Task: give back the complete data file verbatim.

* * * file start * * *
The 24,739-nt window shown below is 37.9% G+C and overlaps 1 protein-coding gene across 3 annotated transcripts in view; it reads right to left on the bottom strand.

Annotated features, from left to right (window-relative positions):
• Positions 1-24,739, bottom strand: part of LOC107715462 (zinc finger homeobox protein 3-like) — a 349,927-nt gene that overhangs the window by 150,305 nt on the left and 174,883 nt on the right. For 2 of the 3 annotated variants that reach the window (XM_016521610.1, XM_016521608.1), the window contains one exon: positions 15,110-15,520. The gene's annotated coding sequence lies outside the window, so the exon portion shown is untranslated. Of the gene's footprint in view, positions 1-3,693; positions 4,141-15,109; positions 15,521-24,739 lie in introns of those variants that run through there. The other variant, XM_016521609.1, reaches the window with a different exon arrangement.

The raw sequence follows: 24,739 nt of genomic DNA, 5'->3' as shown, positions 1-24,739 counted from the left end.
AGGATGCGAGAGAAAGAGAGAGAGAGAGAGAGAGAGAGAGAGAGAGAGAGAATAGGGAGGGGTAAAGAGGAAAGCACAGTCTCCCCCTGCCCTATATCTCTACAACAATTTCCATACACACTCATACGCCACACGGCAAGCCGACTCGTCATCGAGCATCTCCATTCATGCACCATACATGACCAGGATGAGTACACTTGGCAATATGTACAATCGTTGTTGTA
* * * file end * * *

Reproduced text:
The 24,739-nt window shown below is 37.9% G+C and overlaps 1 protein-coding gene across 3 annotated transcripts in view; it reads right to left on the bottom strand.

Annotated features, from left to right (window-relative positions):
• Positions 1-24,739, bottom strand: part of LOC107715462 (zinc finger homeobox protein 3-like) — a 349,927-nt gene that overhangs the window by 150,305 nt on the left and 174,883 nt on the right. For 2 of the 3 annotated variants that reach the window (XM_016521610.1, XM_016521608.1), the window contains one exon: positions 15,110-15,520. The gene's annotated coding sequence lies outside the window, so the exon portion shown is untranslated. Of the gene's footprint in view, positions 1-3,693; positions 4,141-15,109; positions 15,521-24,739 lie in introns of those variants that run through there. The other variant, XM_016521609.1, reaches the window with a different exon arrangement.

The raw sequence follows: 24,739 nt of genomic DNA, 5'->3' as shown, positions 1-24,739 counted from the left end.
AGGATGCGAGAGAAAGAGAGAGAGAGAGAGAGAGAGAGAGAGAGAGAGAGAATAGGGAGGGGTAAAGAGGAAAGCACAGTCTCCCCCTGCCCTATATCTCTACAACAATTTCCATACACACTCATACGCCACACGGCAAGCCGACTCGTCATCGAGCATCTCCATTCATGCACCATACATGACCAGGATGAGTACACTTGGCAATATGTACAATCGTTGTTGTA